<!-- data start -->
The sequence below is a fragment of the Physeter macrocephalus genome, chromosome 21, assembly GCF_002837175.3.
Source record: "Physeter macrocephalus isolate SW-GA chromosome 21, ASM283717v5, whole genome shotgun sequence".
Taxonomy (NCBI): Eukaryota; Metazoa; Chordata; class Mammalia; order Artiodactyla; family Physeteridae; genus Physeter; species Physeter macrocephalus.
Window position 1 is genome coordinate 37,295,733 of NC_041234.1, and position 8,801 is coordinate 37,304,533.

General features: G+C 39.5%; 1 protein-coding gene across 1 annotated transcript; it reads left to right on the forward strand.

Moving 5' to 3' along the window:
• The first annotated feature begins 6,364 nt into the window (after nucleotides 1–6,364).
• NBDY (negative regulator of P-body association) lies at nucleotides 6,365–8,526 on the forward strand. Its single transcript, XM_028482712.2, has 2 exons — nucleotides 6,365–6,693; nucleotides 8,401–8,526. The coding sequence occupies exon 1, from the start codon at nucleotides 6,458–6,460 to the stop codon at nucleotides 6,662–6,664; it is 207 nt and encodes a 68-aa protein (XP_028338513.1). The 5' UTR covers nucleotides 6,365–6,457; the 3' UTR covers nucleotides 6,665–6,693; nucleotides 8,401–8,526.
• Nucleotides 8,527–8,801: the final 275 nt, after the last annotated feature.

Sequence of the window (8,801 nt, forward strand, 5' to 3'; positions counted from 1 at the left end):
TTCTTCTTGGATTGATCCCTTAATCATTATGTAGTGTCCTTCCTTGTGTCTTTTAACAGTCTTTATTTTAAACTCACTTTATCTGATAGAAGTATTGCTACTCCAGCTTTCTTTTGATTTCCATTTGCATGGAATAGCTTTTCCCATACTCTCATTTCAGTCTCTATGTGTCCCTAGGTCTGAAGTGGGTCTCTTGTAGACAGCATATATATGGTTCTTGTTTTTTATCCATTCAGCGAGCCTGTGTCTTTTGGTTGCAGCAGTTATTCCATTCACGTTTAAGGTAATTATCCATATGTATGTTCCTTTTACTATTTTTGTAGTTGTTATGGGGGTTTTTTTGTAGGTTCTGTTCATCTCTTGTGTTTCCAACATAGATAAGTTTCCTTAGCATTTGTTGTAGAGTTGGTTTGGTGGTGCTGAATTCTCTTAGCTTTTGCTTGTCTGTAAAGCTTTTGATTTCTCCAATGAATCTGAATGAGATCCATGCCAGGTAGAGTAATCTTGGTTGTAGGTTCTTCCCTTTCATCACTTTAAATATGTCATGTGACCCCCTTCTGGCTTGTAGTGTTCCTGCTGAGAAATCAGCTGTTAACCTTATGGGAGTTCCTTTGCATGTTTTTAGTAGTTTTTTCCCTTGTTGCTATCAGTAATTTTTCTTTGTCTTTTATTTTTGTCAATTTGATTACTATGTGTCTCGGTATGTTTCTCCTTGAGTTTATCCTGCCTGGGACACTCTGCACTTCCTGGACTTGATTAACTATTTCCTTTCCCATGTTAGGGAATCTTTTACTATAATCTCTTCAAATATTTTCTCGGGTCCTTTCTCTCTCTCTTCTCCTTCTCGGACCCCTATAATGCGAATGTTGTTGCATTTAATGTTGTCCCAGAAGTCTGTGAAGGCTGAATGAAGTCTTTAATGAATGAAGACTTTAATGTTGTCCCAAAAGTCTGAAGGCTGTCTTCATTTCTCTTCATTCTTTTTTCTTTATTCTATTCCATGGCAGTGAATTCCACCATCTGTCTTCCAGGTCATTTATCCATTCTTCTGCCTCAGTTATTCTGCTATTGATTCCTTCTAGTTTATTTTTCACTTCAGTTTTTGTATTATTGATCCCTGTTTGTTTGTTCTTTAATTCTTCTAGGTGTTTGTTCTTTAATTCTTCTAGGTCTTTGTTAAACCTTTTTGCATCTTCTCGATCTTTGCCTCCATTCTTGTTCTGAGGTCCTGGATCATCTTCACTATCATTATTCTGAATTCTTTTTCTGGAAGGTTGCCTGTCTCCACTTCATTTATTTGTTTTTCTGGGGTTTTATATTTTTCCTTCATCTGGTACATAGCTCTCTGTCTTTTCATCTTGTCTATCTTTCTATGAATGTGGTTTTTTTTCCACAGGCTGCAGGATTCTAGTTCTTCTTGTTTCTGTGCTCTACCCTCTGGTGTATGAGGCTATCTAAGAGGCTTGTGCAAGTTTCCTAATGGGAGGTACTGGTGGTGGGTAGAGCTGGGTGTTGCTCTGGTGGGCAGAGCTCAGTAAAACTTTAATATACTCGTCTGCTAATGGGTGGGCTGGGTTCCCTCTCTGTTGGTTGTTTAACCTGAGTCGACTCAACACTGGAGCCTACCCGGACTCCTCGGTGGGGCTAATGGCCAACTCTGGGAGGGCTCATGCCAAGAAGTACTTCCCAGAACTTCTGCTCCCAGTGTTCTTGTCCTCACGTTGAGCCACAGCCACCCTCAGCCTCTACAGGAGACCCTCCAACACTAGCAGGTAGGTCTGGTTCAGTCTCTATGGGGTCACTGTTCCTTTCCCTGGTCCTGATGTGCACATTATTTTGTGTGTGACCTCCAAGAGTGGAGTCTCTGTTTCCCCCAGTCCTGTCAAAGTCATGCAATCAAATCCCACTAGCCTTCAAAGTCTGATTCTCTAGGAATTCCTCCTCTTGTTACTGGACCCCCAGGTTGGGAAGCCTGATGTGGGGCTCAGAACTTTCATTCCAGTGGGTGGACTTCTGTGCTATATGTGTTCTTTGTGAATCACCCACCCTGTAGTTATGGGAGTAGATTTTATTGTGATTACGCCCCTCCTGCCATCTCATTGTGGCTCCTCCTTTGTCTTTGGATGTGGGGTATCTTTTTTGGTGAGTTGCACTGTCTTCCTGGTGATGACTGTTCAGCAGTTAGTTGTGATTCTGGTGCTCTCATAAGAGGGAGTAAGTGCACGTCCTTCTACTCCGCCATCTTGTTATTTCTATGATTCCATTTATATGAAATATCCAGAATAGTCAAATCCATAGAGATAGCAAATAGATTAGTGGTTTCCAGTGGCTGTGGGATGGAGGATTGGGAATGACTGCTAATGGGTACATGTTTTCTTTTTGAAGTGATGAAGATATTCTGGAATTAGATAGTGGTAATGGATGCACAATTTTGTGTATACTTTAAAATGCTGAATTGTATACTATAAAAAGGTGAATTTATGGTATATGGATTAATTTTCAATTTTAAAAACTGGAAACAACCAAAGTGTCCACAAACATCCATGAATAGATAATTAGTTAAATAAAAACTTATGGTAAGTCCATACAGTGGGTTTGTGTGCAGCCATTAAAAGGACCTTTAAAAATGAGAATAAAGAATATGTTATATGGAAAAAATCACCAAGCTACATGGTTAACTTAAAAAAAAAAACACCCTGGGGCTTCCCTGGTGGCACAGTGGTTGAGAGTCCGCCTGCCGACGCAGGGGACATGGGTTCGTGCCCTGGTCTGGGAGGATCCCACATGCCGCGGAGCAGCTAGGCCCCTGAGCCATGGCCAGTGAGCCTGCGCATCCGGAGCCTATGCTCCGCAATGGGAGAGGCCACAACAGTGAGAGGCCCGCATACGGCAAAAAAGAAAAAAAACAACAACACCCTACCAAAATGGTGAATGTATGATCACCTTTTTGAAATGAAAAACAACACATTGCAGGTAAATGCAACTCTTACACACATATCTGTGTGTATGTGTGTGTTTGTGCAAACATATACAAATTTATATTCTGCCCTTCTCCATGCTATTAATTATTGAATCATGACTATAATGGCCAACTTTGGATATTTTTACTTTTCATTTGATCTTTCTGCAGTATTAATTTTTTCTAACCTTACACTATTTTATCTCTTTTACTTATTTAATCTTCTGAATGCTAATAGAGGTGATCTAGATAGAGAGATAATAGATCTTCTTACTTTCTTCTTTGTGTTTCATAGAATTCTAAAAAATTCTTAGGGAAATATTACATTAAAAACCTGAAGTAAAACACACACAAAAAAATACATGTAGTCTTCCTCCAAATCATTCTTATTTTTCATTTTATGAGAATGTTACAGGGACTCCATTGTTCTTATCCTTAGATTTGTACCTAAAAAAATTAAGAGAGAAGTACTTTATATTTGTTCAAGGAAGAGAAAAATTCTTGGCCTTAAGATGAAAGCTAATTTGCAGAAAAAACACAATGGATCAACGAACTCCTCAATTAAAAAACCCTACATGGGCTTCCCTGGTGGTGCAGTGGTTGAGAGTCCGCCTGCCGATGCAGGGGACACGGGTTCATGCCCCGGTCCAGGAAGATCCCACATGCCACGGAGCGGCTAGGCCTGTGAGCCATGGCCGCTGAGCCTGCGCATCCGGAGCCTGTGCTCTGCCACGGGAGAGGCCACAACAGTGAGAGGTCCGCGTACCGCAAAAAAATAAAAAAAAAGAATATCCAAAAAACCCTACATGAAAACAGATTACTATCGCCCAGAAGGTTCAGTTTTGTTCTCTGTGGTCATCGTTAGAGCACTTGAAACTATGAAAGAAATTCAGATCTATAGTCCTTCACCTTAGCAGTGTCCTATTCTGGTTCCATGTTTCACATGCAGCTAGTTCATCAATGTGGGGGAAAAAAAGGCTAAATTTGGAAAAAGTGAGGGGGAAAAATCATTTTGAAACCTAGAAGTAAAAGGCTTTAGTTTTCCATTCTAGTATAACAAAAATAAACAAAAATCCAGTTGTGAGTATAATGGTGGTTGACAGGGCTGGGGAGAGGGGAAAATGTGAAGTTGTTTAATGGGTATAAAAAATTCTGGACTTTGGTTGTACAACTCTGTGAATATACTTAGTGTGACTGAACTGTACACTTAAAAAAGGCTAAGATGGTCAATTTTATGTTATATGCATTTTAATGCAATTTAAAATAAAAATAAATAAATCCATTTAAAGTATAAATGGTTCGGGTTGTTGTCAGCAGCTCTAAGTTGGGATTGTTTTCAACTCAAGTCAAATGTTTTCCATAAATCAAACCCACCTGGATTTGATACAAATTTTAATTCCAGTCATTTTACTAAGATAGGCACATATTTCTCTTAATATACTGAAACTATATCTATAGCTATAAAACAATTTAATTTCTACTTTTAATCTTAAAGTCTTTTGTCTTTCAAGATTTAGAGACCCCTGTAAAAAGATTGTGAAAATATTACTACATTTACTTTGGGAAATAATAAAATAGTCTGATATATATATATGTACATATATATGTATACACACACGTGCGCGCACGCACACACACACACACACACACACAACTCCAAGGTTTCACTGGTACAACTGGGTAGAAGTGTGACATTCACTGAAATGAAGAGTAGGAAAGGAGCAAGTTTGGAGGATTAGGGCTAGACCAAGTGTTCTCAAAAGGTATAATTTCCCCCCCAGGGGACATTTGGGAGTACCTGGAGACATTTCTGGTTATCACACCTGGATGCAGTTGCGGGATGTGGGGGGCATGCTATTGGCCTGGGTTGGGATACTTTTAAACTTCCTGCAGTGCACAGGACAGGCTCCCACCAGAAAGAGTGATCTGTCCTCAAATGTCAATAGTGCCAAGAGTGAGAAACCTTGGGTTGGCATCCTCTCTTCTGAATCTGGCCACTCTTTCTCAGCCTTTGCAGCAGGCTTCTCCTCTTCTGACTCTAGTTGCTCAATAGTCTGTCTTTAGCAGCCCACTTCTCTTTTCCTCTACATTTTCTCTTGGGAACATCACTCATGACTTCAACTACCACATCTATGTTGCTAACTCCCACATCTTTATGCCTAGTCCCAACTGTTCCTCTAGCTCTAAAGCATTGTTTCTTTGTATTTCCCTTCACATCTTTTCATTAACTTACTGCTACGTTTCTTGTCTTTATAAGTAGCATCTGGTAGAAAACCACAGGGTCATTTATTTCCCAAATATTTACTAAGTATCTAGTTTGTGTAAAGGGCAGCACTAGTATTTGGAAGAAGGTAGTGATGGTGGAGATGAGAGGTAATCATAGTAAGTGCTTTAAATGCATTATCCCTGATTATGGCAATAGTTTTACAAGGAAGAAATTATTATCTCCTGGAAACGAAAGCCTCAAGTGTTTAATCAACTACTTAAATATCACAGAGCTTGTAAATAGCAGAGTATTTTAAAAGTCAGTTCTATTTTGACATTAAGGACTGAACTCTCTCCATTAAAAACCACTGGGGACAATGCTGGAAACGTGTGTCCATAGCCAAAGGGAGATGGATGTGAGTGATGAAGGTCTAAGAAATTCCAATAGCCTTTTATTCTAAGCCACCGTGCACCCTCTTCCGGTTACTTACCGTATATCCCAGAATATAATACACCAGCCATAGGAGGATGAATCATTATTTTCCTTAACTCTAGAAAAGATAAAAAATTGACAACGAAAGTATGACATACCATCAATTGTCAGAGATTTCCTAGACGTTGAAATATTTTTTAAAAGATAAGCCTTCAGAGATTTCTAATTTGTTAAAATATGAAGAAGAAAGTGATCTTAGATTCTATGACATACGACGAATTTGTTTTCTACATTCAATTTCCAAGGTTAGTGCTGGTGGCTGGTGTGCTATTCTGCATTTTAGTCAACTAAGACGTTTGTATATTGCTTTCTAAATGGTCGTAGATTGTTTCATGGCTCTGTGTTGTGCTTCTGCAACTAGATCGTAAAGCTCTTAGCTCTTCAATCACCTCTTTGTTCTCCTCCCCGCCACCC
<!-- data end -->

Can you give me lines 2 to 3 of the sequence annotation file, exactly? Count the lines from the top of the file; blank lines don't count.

Source record: "Physeter macrocephalus isolate SW-GA chromosome 21, ASM283717v5, whole genome shotgun sequence".
Taxonomy (NCBI): Eukaryota; Metazoa; Chordata; class Mammalia; order Artiodactyla; family Physeteridae; genus Physeter; species Physeter macrocephalus.